Adobe as Monopolist

Adobe has managed to secure a position that many vendors in the IT field would covet – a near monopoly position in a rapidly growing market. What makes this most interesting is that Adobe has just absorbed in final acquisition the last possible major competitor to that market position, Macromedia.

But first things first. Just a few months ago, I was attending a seminar with a client on Adobe Acrobat who was trying to identify whether the secure collaboration and review needs they have would fit the Acrobat system. Aside from some cost issues, there were questions as to what graphics and video formats PDF could digest and distribute with builtin display capabilities. And as it turned out, Acrobat clearly could not package graphics file+viewer to meet the customers current needs which include a number of 3D, animation, and video formats with written comments and survey forms.

An apparent crash and burn.

But upon further investigation, it became evident there was no IT supplier with the possible exception of Videostream that could deliver the many filetypes required, let alone the secure commenting and collaboration capabilities of Acrobat. A hybrid solution in which storyboards of animations, images, comments, and survey forms was deployed with remarkable success. The key ingredient here was that Adobes Acrobat supplied a cross platform general document container that:
1)supported enough graphic image layouts, written document file formats,
2)offered impeccable printing fidelity and support on variety of platforms;
3)offered just enough support of cross platform reviewing, commenting and collaboration facilities;
4)allowed users to answer survey questions and fill in forms along with their comments;
5)allowed access control of what could be seen by whom in the container;
6)allowed serious encryption where required in the documents contents;
7)had authenticated signatues and non-repudiation of receipt and/or editing.
Not Videostream, not Winzip, not Microsoft Metro could deliver such a container. Open Text and Documentum could provide a cross platform server that could deliver portions of these requirements while adding version control, central management, and statistical usage summay reports. But at a relativey high server and deployment cost to speak nothing of the training/conversion costs.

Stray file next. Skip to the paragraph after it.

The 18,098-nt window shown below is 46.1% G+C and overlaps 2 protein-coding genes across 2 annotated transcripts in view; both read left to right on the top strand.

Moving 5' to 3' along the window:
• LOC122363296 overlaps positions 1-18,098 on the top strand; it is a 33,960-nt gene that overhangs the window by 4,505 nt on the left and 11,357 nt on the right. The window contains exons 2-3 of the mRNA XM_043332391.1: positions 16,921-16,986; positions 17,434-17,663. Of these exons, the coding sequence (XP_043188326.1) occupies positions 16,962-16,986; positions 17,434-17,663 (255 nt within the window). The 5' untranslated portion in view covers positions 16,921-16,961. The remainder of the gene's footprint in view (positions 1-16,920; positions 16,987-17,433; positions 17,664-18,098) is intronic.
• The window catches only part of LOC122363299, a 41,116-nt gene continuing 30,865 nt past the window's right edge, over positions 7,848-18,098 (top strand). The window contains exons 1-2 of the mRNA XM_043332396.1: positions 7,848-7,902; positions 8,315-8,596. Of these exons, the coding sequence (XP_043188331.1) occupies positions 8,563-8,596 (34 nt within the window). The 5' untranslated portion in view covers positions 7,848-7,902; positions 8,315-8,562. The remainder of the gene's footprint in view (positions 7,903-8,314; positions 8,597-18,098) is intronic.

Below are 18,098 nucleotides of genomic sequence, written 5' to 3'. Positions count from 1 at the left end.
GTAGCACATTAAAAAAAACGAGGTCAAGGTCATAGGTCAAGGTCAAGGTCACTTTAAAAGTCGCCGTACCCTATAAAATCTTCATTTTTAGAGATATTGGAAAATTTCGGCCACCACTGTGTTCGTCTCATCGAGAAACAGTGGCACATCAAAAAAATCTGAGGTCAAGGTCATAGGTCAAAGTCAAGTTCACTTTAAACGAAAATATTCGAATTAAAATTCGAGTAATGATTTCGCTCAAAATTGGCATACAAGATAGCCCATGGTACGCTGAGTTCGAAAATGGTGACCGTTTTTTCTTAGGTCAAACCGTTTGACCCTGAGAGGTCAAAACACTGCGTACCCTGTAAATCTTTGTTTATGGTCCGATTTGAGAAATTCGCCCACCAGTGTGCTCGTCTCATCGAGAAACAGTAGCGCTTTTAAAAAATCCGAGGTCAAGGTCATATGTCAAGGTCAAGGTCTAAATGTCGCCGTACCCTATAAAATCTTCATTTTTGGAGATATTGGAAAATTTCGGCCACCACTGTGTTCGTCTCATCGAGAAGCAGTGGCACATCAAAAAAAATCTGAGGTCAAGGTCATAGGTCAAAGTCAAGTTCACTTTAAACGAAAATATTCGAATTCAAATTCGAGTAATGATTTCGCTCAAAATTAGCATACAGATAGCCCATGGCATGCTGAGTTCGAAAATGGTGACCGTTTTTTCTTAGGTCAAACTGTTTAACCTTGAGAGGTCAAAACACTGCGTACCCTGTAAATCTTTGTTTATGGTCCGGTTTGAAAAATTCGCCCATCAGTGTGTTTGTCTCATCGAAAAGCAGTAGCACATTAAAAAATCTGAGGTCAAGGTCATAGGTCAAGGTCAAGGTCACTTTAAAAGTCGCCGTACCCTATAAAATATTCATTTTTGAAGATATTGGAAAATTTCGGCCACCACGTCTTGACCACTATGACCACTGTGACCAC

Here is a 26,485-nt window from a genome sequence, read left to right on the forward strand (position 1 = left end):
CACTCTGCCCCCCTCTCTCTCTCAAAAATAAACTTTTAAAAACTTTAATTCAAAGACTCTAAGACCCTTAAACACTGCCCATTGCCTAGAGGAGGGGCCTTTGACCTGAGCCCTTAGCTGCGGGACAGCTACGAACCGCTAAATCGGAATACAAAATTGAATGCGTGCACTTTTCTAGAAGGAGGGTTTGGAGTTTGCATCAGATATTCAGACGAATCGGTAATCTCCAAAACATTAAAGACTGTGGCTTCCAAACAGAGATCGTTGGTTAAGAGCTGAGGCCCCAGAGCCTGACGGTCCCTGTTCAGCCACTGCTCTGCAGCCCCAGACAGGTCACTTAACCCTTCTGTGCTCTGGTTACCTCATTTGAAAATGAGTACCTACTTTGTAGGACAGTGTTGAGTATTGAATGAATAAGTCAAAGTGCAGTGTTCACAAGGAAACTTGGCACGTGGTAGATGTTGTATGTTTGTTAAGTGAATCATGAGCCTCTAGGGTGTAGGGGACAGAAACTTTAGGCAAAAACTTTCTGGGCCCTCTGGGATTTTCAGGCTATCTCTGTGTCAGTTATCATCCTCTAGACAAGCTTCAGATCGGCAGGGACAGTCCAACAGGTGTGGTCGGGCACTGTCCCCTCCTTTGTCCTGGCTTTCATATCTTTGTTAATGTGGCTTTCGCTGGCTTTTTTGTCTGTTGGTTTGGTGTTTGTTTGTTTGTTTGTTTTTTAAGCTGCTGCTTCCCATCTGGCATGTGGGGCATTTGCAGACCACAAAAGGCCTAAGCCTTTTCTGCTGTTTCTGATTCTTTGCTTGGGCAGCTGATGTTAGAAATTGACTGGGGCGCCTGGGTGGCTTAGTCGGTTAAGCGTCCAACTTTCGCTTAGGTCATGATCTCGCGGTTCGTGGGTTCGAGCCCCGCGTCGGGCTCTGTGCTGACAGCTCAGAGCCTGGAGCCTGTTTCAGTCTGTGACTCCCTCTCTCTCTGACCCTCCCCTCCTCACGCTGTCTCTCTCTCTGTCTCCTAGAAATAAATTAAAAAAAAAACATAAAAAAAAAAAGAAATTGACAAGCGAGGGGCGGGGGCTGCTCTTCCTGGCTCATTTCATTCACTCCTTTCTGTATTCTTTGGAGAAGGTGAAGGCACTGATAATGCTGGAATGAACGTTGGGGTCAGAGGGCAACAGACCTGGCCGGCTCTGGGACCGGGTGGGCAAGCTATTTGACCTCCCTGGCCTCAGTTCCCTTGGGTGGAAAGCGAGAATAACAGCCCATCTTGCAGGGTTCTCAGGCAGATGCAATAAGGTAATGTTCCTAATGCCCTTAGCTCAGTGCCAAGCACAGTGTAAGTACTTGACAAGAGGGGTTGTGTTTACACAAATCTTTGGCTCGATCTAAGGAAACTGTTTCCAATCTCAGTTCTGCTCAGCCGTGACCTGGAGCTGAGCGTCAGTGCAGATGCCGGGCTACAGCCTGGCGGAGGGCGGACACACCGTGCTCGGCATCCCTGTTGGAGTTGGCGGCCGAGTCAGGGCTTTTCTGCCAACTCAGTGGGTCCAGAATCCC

The only other container that might have competed – Flash+Flash Paper. But Macromedia requires roll your own collaboration and commenting capabilities. In addition, the 3D support is marginally better than Acrobat while video requires conversion steps.Essentially, Flash is an embeddable container that brings rich media experiences to a wide range of devices.

But now wait a second – isnt that what Acrobat does ?

Yes, but Acrobat is not gracefully embeddable, it take over the complete applications GUI interface as on HTML pages. And Acrobat is not as lightweight on the runtime and on the delivered containers as is Flash. And Adobe has yet to announce a security sandbox model comparable to Flash and Java.

So now, dear readers, you see where Adobe is. It is the only holder of not one but two cross platform object containers that have their own standalone run-time engines, the ability to deliver images, audio, animations, fonts and text documents with great fidelity. And each has its own niche as well. And the ability to impose somes security and authentication of rights on accessing those containers. And as far as this party can see, nobody else is close. Talk about a monopoly market position redoubled.

But playing against Adobe are two important factors. First, the 6As Presentation Layer puts demands of delivery on any device that Adobe Acrobat and Flash are closer to than any competition – but are still far from complete. Second, there is an implied 7th A => any mode of operation = online or offline which is also hard for Adobe to deliver in a uniform manner. In short, the market is not closed, the race is still on. And the slumbering giant, Redmond has appeared to sit up and take notice.

Microsoft is in the process of conjuring up Metro as secure document container for Vista and has developed a complete Expression Suite that is designed to offer alternatives to the Flash and Shockwave environ. And Microsoft has added more programmatic functionality to its .WMV container including the ability to contain (but not execute, that is part of the operating system) CLR code. As well WMV files are getting better compression capabilities, although they are still off the Flash compression capabilities by 20-30%. But Ballmer and Gates are acutely aware of the power of monopoly – and they dont cotton to nouveau riche treading in their Windows and GUI/Presentation Pre-eminence domain. Can you imagine the following – Adobe, Mpist talking to Microsoft, Mpist. Ode to Be a Fly-on-the-Wall.

(c) JBSurveyer 2005